How to build a treatment session for Occupational Therapy

Rethink OT Podcast

Transcript of Episode

Today’s topic is building a treatment session according to the OTPF. Hang in there with me guys, because we are going to move in this call!!

Anyone who knows me knows about my passion for the OT practice framework. Probably from my personal experience of being completely lost when asked to use my full scope of practice, the OTPF has become a guiding post for me in everything I do as a clinician. So what are the three points we are hitting today? 

  1. What does the OTPF say? 
  2. What does that information mean for you as a clinician? 
  3. What is the rule of thumb to follow during EVERY treatment session? 

#1 What does the OTPF say about a treatment session?

  • Relevant

 “The things that people do that occupy their time and attention; meaningful, purposeful activity; the personal activities that individuals choose or need to engage in and the ways in which each individual experiences them.” 

 Bottom line, be careful not to choose your occupation-based activities for your patient. I read several articles regarding occupation-based treatments and their lack of success due to client factors. Patients didn’t buy-in to them. They didn’t understand why it was more beneficial for them to practice an unsuccessful activity repeatedly and how that was in any way skilled. Because of that, they had poor outcomes and just got through occupation-based rehab so that they could do a more effective therapy…. Ouch.  Remember to ensure that your client understands the skill and relevance of the activity you are telling them to complete. It doesn’t matter what you feel the benefits are if they aren’t interested!! Sometimes occupation IS exercise!!! Remember that!! Meet your patient where they are at! 

  • Research – 

“During the intervention process, information from the evaluation is integrated with theory, practice models, frames of reference, and evidence.” aka  competence. Ensure that what you are doing aligns with actual foundation!

And then now that we know that information about occupation-based interventions. We know to tread-lightly in occupation-based treatments while still remaining true to our core when it says:

“You should use your knowledge of the transactional relationship among the person, his engagement in valuable occupations and his context to design occupational-based intervention plans …”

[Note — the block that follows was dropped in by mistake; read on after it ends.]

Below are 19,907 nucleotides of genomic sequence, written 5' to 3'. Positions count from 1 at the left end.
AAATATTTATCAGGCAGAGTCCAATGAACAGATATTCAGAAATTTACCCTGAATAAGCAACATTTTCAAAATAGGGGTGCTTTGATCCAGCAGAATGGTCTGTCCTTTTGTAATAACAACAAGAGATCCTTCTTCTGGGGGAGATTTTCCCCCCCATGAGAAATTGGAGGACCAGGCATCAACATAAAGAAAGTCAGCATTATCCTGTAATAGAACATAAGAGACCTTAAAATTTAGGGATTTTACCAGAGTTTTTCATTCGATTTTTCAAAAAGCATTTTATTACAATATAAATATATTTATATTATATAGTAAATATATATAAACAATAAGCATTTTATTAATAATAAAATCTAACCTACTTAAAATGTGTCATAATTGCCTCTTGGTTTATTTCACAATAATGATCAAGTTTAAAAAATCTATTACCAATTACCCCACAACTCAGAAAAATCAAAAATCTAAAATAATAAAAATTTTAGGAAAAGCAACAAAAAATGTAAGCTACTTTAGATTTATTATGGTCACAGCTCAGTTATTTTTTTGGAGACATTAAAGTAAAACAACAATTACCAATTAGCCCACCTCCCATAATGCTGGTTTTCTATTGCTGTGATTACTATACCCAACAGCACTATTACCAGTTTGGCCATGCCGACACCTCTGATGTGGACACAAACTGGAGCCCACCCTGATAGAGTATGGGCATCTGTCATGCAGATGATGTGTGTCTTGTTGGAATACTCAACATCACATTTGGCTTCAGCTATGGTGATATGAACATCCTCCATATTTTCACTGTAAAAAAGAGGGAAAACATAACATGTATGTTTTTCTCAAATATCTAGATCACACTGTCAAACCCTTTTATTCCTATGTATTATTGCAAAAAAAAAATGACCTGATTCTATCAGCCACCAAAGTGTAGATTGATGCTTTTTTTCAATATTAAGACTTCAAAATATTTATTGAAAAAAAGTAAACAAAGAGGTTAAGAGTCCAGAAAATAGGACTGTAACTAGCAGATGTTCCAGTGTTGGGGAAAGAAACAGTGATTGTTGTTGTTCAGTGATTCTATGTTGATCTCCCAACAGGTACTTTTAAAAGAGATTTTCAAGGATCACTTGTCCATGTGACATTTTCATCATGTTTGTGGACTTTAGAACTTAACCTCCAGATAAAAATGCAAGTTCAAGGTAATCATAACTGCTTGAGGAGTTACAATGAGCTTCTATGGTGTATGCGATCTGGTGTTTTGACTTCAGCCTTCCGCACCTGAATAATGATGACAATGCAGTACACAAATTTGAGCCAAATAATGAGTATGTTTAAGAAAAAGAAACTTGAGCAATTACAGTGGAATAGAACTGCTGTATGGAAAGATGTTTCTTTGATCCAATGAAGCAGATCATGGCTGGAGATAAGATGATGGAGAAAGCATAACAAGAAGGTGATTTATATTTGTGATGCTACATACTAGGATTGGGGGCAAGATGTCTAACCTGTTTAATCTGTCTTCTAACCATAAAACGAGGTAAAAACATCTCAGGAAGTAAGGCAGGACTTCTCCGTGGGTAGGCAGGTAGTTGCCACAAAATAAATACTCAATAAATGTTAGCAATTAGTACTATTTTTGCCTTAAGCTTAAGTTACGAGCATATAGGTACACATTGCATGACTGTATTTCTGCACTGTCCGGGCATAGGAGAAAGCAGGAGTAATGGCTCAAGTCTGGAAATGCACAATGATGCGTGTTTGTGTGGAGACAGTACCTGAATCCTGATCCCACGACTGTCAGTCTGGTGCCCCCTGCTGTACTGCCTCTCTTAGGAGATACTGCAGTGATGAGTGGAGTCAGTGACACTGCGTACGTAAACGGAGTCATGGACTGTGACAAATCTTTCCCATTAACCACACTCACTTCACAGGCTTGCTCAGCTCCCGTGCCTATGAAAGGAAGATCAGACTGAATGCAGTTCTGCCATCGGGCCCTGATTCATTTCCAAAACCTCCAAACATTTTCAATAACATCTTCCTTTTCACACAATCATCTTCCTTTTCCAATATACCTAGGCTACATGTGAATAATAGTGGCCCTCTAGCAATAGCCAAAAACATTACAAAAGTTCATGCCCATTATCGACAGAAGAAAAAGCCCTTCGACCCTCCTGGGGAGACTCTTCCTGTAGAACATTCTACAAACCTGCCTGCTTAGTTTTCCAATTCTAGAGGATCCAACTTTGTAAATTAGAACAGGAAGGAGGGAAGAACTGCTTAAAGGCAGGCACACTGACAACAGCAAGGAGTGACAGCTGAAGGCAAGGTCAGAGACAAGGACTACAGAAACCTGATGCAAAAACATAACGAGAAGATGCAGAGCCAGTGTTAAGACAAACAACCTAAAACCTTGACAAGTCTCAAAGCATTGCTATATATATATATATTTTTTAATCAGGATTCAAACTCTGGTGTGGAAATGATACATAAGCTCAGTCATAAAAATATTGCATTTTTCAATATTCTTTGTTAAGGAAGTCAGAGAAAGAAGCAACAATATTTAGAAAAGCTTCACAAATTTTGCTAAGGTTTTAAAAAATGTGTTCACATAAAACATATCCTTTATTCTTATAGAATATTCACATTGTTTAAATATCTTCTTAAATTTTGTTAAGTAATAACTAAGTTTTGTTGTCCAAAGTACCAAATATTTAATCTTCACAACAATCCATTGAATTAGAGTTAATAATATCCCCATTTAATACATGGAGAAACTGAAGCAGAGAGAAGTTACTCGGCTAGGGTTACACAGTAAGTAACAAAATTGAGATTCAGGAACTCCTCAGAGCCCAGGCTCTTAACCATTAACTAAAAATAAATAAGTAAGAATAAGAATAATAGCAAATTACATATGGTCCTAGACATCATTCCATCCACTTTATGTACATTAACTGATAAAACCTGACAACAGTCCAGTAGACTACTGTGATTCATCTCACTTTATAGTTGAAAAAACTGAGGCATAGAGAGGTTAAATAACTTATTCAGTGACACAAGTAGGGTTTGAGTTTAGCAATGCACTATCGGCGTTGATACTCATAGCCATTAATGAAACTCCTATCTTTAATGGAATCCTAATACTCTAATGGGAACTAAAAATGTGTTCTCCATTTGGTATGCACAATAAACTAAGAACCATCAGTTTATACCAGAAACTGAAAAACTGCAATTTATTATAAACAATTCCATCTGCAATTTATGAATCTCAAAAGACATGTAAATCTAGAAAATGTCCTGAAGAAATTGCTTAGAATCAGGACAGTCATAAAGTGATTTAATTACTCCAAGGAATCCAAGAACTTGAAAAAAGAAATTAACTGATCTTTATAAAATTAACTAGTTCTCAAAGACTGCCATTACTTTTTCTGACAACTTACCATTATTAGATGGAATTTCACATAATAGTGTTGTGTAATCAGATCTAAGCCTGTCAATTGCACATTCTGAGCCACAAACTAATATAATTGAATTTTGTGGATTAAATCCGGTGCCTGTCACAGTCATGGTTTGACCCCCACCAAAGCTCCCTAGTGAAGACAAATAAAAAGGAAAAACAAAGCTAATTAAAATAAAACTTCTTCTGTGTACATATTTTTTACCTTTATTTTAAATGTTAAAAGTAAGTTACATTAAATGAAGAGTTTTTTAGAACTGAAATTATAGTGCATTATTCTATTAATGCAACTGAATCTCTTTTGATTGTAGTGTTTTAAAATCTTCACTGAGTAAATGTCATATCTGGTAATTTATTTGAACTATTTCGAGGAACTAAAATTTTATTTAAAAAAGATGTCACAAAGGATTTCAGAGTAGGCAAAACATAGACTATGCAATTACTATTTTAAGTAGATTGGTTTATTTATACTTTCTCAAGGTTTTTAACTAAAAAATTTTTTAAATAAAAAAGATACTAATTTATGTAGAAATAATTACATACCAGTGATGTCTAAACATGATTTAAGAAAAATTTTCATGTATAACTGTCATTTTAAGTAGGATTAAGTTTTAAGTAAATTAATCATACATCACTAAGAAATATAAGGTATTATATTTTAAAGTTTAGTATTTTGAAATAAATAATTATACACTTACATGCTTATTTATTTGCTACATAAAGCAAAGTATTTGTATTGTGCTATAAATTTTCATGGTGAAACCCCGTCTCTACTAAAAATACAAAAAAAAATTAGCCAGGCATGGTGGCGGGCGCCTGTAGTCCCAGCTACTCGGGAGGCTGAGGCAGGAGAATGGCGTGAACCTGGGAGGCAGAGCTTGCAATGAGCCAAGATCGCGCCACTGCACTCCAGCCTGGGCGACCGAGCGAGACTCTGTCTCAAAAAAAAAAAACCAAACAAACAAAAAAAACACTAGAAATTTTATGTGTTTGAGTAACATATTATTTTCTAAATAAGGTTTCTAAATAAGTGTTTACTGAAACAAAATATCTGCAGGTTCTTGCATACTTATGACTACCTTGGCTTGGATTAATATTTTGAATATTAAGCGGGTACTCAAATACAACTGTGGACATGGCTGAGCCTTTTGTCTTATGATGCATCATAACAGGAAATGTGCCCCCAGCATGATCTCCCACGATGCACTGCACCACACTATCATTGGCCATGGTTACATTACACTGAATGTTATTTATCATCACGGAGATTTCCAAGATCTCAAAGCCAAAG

• Reflection

“Emotional regulation capacities can affect a client’s ability to effectively respond to the demands of occupation with a range of emotions. It is important to remember that many body functions underlie each performance skill.”

“Intervention is provided to assist clients in reaching a state of physical, mental AND social well-being; identifying and realizing aspirations; satisfying needs; and changing or coping with the environment. 

What does this mean? Include reflection! Occupational therapy is not strictly physical or strictly mental- but it has many elements and clearly demonstrates the importance of them a mind-body-spirit connection. The reflective process is how we maintain a collaborative approach. Feelings are important!

#2 What does that information mean for you as a clinician? 

In short, it means to keep your notes out. Keep researching. Be an active listener during every treatment. And take time to digest and modify your approach, if necessary, after every reflective statement offered by your patient. 

#3 What is the rule of thumb to follow during EVERY treatment session?

Remember the three Rs: 

Relevant, Research-driven, Refection 

Relevant – Is your treatment relevant to the client? 

Research – Is your treatment session based on some type of actual knowledge, theory, evidence, or model?

Reflection – Take time to allow your patient to reflect on what is working and what’s not working. 

As always, head to our website for a transcript of today’s call.